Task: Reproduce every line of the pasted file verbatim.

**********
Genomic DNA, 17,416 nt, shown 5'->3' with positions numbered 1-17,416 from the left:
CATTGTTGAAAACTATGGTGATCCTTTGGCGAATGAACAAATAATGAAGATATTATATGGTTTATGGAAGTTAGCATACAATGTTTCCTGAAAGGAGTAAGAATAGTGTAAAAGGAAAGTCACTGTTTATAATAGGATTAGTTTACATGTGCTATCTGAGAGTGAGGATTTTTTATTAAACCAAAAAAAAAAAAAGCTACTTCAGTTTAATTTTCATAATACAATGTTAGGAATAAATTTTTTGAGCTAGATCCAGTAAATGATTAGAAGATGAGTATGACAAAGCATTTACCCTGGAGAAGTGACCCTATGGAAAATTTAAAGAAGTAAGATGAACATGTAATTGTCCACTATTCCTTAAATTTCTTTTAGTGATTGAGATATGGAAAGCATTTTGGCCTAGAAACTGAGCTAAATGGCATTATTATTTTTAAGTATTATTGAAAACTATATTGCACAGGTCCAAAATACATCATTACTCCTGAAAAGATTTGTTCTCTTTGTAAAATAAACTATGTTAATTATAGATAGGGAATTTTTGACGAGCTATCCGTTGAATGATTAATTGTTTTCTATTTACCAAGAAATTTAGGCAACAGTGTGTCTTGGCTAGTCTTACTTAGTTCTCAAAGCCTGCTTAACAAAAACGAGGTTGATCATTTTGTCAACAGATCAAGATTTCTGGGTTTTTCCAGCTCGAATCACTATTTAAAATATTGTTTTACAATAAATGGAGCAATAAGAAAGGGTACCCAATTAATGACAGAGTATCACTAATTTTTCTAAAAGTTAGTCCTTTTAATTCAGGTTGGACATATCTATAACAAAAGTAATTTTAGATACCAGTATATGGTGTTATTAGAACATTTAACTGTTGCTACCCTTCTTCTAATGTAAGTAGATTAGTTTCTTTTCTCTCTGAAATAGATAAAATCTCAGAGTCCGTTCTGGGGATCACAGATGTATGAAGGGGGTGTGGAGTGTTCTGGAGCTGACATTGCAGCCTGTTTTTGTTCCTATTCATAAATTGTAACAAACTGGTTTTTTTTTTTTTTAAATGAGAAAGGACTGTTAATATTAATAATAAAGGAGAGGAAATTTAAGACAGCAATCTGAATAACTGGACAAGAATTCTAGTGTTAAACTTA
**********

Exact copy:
Genomic DNA, 17,416 nt, shown 5'->3' with positions numbered 1-17,416 from the left:
CATTGTTGAAAACTATGGTGATCCTTTGGCGAATGAACAAATAATGAAGATATTATATGGTTTATGGAAGTTAGCATACAATGTTTCCTGAAAGGAGTAAGAATAGTGTAAAAGGAAAGTCACTGTTTATAATAGGATTAGTTTACATGTGCTATCTGAGAGTGAGGATTTTTTATTAAACCAAAAAAAAAAAAAGCTACTTCAGTTTAATTTTCATAATACAATGTTAGGAATAAATTTTTTGAGCTAGATCCAGTAAATGATTAGAAGATGAGTATGACAAAGCATTTACCCTGGAGAAGTGACCCTATGGAAAATTTAAAGAAGTAAGATGAACATGTAATTGTCCACTATTCCTTAAATTTCTTTTAGTGATTGAGATATGGAAAGCATTTTGGCCTAGAAACTGAGCTAAATGGCATTATTATTTTTAAGTATTATTGAAAACTATATTGCACAGGTCCAAAATACATCATTACTCCTGAAAAGATTTGTTCTCTTTGTAAAATAAACTATGTTAATTATAGATAGGGAATTTTTGACGAGCTATCCGTTGAATGATTAATTGTTTTCTATTTACCAAGAAATTTAGGCAACAGTGTGTCTTGGCTAGTCTTACTTAGTTCTCAAAGCCTGCTTAACAAAAACGAGGTTGATCATTTTGTCAACAGATCAAGATTTCTGGGTTTTTCCAGCTCGAATCACTATTTAAAATATTGTTTTACAATAAATGGAGCAATAAGAAAGGGTACCCAATTAATGACAGAGTATCACTAATTTTTCTAAAAGTTAGTCCTTTTAATTCAGGTTGGACATATCTATAACAAAAGTAATTTTAGATACCAGTATATGGTGTTATTAGAACATTTAACTGTTGCTACCCTTCTTCTAATGTAAGTAGATTAGTTTCTTTTCTCTCTGAAATAGATAAAATCTCAGAGTCCGTTCTGGGGATCACAGATGTATGAAGGGGGTGTGGAGTGTTCTGGAGCTGACATTGCAGCCTGTTTTTGTTCCTATTCATAAATTGTAACAAACTGGTTTTTTTTTTTTTTAAATGAGAAAGGACTGTTAATATTAATAATAAAGGAGAGGAAATTTAAGACAGCAATCTGAATAACTGGACAAGAATTCTAGTGTTAAACTTA